The book is primarily geared toward “knowledge workers,” people who sit in front of a computer for a living. Most of the advice and a majority of the examples are tech industry related. People in this industry will easily find value in this book. If you are not a knowledge worker, however, you can still find value in the concept of deep work. There are some examples of non-knowledge workers using deep work, too. If you fall into this category, it shouldn’t be too difficult to see how deep work translates to professions and skill sets outside of knowledge work.
Writing Style & Presentation
· Tone: Professional
· Organization: Great
· Flow: Great
The book takes on more of a professional tone, as opposed to the more personal tone many books of this type have. The audience of this book is professionals, so the tone feels very appropriate. The organization of the two parts and the subparts within them is logical and works well for presenting the information. The concepts are mostly separate from one another, relating back to overall theme, so they organize very easily into separate sections. While there is nothing particularly unique about the organization or flow, it supports the content well
Bringing It all Together
One thing done really well: The ratio of stories to studies to application keeps the book feeling varied and interesting.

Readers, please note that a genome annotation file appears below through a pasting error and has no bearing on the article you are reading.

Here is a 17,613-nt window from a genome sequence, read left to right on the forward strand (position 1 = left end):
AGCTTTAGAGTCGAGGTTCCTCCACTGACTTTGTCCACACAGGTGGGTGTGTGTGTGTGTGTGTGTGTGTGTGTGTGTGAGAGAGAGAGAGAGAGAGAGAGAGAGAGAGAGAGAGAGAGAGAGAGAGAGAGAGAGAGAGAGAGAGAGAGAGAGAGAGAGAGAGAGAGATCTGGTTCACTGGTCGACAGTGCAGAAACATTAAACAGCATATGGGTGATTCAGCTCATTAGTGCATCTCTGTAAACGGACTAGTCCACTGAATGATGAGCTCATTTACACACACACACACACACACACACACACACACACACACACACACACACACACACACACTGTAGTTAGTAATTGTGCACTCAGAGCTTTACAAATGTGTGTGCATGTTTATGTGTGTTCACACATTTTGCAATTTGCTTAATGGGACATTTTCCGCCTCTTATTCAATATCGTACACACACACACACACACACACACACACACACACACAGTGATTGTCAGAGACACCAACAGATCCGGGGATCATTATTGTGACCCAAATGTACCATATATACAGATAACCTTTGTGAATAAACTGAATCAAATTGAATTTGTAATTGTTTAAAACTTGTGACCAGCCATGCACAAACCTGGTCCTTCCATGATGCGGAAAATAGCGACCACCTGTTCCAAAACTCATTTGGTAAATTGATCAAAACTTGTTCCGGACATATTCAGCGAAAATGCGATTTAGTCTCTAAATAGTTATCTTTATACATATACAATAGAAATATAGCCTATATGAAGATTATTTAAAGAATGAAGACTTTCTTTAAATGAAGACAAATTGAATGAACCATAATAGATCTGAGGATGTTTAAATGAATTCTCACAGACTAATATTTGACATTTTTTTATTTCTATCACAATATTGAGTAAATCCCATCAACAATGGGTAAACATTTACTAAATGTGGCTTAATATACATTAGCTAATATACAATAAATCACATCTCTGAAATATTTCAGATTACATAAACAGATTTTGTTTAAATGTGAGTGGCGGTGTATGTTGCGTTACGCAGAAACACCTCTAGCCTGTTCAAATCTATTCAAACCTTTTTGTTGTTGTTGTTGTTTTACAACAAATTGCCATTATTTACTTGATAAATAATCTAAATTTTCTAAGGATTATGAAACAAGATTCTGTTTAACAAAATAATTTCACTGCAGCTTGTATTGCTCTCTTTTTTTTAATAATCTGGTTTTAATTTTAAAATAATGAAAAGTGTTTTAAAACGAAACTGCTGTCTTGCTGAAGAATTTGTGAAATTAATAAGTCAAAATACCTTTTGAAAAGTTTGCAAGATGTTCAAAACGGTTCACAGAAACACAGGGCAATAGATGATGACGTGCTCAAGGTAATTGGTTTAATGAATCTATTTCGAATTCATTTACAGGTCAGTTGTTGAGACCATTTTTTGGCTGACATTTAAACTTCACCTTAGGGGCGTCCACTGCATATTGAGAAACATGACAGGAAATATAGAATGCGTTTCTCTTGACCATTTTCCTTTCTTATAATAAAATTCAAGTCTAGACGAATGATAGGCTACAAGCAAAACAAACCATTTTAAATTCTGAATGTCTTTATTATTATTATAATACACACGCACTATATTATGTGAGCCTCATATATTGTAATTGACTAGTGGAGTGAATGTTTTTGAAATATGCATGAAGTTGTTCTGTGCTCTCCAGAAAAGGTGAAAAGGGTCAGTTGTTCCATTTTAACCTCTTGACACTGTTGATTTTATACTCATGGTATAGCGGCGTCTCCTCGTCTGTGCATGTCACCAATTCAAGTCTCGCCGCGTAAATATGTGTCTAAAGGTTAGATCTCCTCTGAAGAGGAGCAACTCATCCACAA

One thing that could be better: While the target audience is meant to be primarily those in the tech industry, because that is the author’s professional focus, I think it will put off many people who could otherwise benefit from this book because after reading the first section they will think it doesn’t apply to them.
One main thing I took away from this book was: Deep Work isn’t something you just decide to do one day, it takes practice. You have to build up your deep work skillset by doing it consistently over time to get the most benefit from it.
Who I would recommend this book for: People who feel like they struggle to produce as much high-quality work as they would like.
Who I wouldn’t recommend this book for: People looking for quick and dirty productivity how-to manual.
Enhance Your Reading by Using a Workbook
If you have decided this book is a good fit for you, I have created a workbook to help you get the most value from reading it. Here is a small sample of the material contained in the workbook.
Your workbook includes:
Chapter discussion questions with space for writing answers
Space to write your own summary for each chapter
Vocabulary words with space to write definitions and add words
Key terms with space to write definitions and add words
Chapter reflection questions
Final reflection questions
A condensed list of all discussion questions and vocabulary for reference
Reflection pages for writing thoughts and ideas
Discussion Question Preview
Below you will find a small sample of the discussion questions. In the workbook, questions are provided for every chapter of this book.
Key Terms Preview
Attention restoration theory (ART)
Vocabulary List Preview
Aggregate (n.) The whole sum or amount
Bereft (adj.) Lacking something needed, wanted, or expected
Corollary (n.) Something that incidentally or naturally accompanies or parallels
..... download the workbook to view the full lists!
Where to Find the Workbook
All available workbooks can be found on Amazon in hardcopy and ebook formats. They are free to access for Kindle Unlimited members.
You can find this particular workbook by clicking here.